Black Main Street

Mississippi Governor Calls For Parchman Unit 29 Cell Block To Be Shut Down: “I’ve seen enough”

The governor of Mississippi has called for the closure of Unit 29 of Parchman prison.

Governor Tate Reeves announced Monday that the cell block would be closed after multiple reported deaths in the prison in recent months and after officials deemed it “unsafe” due to failing infrastructure.

“I have instructed the Mississippi Department of Corrections to begin the necessary work to start closing Parchman’s most notorious unit, Unit 29,” Reeves said at his 2020 State of the State address. “I’ve seen enough. We have to turn the page. This is the first step, and I have asked the department to begin the preparations to make it happen safely, justly and quickly.”

Reeves’ announcement came a day after 26-year-old Joshua Norman was found dead in his cell. Officials said no foul play was suspected in his death. More than 10 inmates have died in the state’s prison system since December with the majority of deaths occurring at Parchman.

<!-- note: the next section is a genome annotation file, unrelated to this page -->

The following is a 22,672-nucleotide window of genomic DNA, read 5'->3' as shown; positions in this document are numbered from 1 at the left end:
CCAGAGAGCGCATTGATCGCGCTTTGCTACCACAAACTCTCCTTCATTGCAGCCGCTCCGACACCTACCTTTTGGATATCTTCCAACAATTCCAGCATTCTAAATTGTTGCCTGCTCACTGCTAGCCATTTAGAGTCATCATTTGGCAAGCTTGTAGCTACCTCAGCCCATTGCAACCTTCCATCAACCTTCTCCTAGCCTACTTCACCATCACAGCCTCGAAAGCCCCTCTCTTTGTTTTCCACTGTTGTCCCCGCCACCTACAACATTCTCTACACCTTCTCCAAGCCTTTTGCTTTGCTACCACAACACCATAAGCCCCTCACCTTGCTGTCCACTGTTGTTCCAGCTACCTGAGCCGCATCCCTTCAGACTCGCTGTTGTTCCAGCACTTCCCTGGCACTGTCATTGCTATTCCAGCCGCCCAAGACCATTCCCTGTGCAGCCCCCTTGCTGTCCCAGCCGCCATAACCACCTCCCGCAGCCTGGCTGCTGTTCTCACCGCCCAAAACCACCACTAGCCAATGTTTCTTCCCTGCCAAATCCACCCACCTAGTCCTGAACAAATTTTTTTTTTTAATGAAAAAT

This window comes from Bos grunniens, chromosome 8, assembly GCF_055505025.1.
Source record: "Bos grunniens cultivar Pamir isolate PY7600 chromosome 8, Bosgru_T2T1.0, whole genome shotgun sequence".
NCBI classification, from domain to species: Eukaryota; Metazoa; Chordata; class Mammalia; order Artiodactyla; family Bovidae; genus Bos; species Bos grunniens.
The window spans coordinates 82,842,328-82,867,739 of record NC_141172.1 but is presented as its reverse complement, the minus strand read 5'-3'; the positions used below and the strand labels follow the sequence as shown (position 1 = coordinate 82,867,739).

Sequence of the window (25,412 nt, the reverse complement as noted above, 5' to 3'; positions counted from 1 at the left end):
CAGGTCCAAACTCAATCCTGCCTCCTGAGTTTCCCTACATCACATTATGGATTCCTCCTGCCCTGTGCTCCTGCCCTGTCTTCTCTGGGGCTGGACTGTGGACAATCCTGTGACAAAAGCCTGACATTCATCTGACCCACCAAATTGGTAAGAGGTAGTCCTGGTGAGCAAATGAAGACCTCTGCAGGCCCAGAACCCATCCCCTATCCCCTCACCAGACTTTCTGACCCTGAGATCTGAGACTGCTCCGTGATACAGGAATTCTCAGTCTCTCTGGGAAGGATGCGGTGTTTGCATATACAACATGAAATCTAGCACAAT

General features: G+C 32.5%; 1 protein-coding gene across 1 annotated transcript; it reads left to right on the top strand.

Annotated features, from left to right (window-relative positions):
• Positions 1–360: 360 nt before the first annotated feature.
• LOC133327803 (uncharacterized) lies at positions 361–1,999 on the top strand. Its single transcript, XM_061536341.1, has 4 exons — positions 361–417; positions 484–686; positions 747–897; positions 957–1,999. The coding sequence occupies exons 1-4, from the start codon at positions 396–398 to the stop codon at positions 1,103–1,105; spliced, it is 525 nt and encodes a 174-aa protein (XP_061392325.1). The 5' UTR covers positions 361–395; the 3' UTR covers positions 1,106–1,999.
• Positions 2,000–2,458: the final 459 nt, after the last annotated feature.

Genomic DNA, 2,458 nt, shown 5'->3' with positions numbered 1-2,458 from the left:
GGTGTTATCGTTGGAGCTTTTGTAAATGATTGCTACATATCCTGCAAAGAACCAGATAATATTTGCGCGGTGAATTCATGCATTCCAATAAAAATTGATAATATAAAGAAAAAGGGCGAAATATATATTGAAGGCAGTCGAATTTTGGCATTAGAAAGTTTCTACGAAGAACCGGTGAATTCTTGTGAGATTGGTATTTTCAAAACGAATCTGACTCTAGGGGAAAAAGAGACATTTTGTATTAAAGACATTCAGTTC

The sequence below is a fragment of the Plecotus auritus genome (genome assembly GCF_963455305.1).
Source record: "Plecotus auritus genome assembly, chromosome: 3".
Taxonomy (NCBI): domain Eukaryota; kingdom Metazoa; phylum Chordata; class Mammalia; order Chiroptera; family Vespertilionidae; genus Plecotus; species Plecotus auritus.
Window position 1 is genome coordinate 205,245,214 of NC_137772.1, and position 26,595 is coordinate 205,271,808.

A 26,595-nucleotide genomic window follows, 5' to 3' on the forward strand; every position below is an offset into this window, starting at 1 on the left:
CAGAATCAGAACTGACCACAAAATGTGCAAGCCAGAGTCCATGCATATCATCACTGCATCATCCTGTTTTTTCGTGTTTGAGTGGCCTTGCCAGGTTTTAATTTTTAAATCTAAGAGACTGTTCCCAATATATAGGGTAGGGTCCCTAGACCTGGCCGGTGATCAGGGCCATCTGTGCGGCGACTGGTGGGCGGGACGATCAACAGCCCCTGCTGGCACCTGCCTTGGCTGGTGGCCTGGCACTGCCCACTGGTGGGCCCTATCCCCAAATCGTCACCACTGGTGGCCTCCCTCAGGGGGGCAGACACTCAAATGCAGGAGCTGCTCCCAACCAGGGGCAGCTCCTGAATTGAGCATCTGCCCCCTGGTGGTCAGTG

Earlier this month, 29 inmates filed a federal lawsuit alleging the conditions at the prison are unconstitutional. Music artists Jay-Z and Yo Gotti stepped up and said they would pay for the lawyers in the case.

In a statement to CBS News, Yo Gotti said the governor’s decision to shut down the prison unit is a start but more needs to be done. 

“Governor Reeves’ plan to close down a Parchman prison unit that has caused devastating deaths is a necessary first step,” he said. 

“Beyond that, he must implement broader safety measures to address similar issues in other units and urgently provide inmates with medical attention. In the interim, we’re calling for the Department of Justice to step in, move the Parchman inmates to federal prisons and ensure their immediate well-being”, Yo Gotti said.

Almost half of the approximately 1,300 corrections roles at three major facilities in Mississippi are unfilled. According to the lawsuit, the recent violence is the result of “years of severe understaffing and neglect at Mississippi’s prisons.”

Related posts

Leave a Comment

This site uses Akismet to reduce spam. Learn how your comment data is processed.